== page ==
Title

Potential treatment of Parkinson and Schizophrenia/anxiety using isoxazolo[3,4-d]pyridazinones selective for mGluR 2 and 4

Presentation Type

Presentation

Abstract

The seven transmembrane superfamily (7TM,or G-protein coupled receptors (GPCRs) is one of the largest superfamilies in the human genome, and with approximately 30% of marketed drugs targeting the 7TMs, this class of proteins is among the most successful among therapeutic targets. Each has a binding site which is called a Venus flytrap domain due to its shape. Through this domain a response can be produced in the cell, and depending on the compound that bindings to it, the response can either be increased or decreased. Within this family there is a group called metabotropic glutamate receptors (mGluR) on which the isoxazolo[3,4-d]pyridazinones compounds that we created were tested and found to have activity at mGluR 4 and 2. Interactions at mGluR4 are important targets for the treatment of Parkinson’s disease. When activated, mGluR4 helps to ease the symptoms of Parkinson’s disease and may even slow progress of the disease. MGluR 2 is a target for anxiety, by helping to alleviate it. The other important aspect of the activity was that the compounds were only active at these receptors and not others and did not have overlap between them. This interaction may imply that the compounds may not be acting at the Venus flytrap domain but rather at another regulatory site, which is more selective. The compounds’ selectivity and activity will be optimized using a structure-based binding to the regulatory site as the working hypothesis. Based on this hypothesis more compounds were created via a new process to try to further access more binding regions in the receptor. Our progress on the new synthesis and biological evaluation will be described.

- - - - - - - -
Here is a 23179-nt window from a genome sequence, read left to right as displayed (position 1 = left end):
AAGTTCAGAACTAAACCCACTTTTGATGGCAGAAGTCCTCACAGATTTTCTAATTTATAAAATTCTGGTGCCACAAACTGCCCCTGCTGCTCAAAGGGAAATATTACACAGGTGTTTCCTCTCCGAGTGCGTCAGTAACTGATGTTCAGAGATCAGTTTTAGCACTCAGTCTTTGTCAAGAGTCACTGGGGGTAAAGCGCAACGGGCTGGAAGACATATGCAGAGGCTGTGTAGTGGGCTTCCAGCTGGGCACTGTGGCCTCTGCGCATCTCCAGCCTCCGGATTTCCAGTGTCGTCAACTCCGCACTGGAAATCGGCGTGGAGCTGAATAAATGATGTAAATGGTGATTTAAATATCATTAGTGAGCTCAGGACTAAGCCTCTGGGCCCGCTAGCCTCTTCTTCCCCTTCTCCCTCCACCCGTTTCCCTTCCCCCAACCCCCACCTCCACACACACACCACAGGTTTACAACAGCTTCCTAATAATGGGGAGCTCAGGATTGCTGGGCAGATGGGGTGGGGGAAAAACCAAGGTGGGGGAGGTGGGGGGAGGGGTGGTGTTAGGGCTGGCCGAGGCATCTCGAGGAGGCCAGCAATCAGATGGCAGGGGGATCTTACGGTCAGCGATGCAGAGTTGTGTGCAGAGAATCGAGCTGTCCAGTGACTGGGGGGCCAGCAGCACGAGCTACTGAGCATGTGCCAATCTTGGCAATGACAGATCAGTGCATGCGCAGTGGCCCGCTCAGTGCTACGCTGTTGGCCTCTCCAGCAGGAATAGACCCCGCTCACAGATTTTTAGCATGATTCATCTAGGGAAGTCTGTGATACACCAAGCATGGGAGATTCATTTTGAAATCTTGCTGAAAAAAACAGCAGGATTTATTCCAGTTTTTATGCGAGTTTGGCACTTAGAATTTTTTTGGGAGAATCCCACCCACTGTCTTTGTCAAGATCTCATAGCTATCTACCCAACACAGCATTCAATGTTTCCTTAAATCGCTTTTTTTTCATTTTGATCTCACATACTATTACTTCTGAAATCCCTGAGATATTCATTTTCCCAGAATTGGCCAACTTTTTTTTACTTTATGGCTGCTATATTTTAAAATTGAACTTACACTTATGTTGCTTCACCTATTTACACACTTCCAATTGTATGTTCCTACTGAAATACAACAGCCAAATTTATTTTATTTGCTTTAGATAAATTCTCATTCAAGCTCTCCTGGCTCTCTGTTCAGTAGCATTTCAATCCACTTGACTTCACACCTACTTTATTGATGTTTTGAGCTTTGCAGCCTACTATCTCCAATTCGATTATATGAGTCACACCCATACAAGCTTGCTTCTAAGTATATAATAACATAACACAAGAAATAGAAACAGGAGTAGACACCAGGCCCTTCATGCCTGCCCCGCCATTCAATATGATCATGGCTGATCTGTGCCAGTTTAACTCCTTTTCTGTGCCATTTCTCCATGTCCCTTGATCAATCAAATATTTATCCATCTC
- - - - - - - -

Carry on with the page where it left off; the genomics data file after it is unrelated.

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Potential treatment of Parkinson and Schizophrenia/anxiety using isoxazolo[3,4-d]pyridazinones selective for mGluR 2 and 4

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The seven transmembrane superfamily (7TM,or G-protein coupled receptors (GPCRs) is one of the largest superfamilies in the human genome, and with approximately 30% of marketed drugs targeting the 7TMs, this class of proteins is among the most successful among therapeutic targets. Each has a binding site which is called a Venus flytrap domain due to its shape. Through this domain a response can be produced in the cell, and depending on the compound that bindings to it, the response can either be increased or decreased. Within this family there is a group called metabotropic glutamate receptors (mGluR) on which the isoxazolo[3,4-d]pyridazinones compounds that we created were tested and found to have activity at mGluR 4 and 2. Interactions at mGluR4 are important targets for the treatment of Parkinson’s disease. When activated, mGluR4 helps to ease the symptoms of Parkinson’s disease and may even slow progress of the disease. MGluR 2 is a target for anxiety, by helping to alleviate it. The other important aspect of the activity was that the compounds were only active at these receptors and not others and did not have overlap between them. This interaction may imply that the compounds may not be acting at the Venus flytrap domain but rather at another regulatory site, which is more selective. The compounds’ selectivity and activity will be optimized using a structure-based binding to the regulatory site as the working hypothesis. Based on this hypothesis more compounds were created via a new process to try to further access more binding regions in the receptor. Our progress on the new synthesis and biological evaluation will be described.